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Culture:Pre-Columbian, Chimu culture
Title:Weaver's Workbasket and Implements
Date Made:1100-1534; Late Intermediate Period
Type:Tool - Textile Working
Materials:Basket: plaited totora reeds over split canes; Contents: five wooden spindles, bobbins (camelid fiber and cotton); five stone spindle whorls, unspun camelid fiber and cotton
Place Made:South America; Peru; North Coast
Measurements:overall: 2 3/4 in x 12 1/4 in x 8 in; 6.985 cm x 31.115 cm x 20.32 cm
Accession Number:  AC M.1940.3
Credit Line:Gift of Mrs. George D. Pratt (Vera Hale)
Museum Collection:  Mead Art Museum at Amherst College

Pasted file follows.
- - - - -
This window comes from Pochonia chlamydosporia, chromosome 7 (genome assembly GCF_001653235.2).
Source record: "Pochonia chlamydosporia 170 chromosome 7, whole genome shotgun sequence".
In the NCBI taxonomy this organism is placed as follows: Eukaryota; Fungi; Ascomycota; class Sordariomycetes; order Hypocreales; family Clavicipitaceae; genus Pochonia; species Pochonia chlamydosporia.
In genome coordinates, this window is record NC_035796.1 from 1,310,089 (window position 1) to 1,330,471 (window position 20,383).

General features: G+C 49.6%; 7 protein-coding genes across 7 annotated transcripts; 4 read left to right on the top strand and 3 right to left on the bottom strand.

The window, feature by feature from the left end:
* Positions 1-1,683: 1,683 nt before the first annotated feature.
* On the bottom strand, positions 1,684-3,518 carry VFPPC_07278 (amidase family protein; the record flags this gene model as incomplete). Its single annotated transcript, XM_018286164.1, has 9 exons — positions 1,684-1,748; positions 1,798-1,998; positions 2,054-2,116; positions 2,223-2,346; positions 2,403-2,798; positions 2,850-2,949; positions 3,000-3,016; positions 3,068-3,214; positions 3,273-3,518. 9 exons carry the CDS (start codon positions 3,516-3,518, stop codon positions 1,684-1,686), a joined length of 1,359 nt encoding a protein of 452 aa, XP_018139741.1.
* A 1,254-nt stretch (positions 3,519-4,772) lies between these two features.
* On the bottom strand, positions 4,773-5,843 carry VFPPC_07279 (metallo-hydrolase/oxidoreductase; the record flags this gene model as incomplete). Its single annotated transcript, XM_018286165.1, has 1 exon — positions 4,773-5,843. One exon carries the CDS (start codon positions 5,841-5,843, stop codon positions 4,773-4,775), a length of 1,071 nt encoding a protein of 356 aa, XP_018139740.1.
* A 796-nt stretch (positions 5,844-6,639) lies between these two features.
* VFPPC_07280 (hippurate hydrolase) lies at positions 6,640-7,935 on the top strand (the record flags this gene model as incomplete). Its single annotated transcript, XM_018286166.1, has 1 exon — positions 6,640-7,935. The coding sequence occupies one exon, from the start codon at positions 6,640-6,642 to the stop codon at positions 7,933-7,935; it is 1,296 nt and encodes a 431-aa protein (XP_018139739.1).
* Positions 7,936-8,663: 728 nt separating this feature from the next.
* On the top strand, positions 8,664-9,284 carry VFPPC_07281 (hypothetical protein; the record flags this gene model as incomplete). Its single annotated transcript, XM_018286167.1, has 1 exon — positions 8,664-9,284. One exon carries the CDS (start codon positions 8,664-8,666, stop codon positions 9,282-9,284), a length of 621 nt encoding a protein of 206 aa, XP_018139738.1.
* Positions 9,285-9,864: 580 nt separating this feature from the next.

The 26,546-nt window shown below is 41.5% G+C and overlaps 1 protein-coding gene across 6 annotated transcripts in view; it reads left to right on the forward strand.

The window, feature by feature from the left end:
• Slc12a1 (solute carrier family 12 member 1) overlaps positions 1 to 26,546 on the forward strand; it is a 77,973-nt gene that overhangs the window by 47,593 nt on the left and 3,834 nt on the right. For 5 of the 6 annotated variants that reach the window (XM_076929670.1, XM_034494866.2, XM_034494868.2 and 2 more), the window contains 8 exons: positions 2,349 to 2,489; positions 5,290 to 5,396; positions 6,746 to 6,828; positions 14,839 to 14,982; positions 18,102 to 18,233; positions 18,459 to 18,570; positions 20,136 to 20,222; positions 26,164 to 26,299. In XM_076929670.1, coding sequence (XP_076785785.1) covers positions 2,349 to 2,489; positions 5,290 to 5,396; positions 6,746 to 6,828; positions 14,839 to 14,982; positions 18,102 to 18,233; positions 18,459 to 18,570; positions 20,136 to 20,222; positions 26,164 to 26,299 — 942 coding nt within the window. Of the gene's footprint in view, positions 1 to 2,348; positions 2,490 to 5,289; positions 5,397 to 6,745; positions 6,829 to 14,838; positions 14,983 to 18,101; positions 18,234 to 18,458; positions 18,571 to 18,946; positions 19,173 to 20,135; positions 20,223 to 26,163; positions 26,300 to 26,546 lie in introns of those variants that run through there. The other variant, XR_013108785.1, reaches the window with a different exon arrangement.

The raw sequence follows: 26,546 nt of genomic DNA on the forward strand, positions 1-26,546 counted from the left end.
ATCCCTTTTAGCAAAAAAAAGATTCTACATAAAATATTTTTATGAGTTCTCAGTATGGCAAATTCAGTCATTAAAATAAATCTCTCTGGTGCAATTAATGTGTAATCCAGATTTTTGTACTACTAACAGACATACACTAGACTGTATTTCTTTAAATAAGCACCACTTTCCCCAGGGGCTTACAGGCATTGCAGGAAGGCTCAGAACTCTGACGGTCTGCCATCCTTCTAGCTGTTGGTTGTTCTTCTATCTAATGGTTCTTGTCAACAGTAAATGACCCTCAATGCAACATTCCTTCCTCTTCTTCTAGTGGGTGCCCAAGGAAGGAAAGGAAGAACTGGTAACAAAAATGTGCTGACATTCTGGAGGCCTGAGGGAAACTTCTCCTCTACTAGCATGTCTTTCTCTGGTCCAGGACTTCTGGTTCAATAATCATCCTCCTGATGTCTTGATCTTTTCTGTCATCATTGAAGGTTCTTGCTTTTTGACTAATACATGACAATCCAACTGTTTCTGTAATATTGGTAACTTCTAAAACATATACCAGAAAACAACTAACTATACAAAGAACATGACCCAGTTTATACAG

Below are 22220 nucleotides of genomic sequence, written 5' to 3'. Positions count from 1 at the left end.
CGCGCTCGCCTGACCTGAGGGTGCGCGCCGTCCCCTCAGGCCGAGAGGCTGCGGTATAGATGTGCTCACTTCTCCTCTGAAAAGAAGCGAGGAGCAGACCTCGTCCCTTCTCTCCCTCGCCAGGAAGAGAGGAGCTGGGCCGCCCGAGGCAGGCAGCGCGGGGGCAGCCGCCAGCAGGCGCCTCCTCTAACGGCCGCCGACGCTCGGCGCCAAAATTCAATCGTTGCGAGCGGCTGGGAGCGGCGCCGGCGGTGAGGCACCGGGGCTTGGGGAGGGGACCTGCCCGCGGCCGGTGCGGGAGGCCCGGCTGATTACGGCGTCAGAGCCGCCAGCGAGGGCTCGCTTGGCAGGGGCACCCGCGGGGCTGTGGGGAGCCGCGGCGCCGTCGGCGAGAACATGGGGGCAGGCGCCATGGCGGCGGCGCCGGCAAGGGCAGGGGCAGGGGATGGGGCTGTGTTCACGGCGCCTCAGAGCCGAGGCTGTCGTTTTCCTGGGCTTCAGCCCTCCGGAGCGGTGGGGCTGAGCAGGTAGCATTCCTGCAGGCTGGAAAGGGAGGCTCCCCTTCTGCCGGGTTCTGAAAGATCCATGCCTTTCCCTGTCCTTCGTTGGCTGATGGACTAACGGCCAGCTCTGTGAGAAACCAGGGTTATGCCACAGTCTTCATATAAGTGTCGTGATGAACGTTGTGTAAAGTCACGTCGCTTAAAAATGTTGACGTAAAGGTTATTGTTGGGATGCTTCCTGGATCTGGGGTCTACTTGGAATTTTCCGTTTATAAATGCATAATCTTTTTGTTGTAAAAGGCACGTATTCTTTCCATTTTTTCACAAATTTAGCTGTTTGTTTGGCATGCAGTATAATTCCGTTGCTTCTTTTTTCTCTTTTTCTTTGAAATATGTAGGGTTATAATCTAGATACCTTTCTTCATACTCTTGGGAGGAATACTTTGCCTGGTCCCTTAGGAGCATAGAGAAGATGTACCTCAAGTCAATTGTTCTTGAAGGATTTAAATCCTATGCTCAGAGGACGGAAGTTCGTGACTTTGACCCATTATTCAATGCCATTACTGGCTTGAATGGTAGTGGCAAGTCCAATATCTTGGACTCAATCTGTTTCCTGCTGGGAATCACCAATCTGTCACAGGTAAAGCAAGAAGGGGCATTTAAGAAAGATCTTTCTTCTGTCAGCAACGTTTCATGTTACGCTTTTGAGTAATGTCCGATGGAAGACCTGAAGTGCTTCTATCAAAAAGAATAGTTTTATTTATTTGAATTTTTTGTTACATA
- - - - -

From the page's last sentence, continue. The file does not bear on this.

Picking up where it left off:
Label Text:
Weaver workbaskets generally come from women's tombs, suggesting the important role of women in the production of textiles for the elite and their position in Chimu society. The materials and tools in this basket illustrate a complete range of textile production: raw fiber, spindle whorls used to make fine thread, bobbins wound with thread to produce woven designs, and needles for sewing and embroidery. The small scale of the tools and fine thread suggest the weaver's high degree of skill. Even the tools are finely finished and decorated. esigns such as birds, fish, humanoids, and geometric motifs complement the motifs used in the textiles themselves. The standardized form and content of surviving workbaskets illustrate the ritual as well as utilitarian importance of textile production in pre-Columbian civilizations.

domestic space; indigenous people; tools; women; labor; workers; still lifes; crafts; craftsmen

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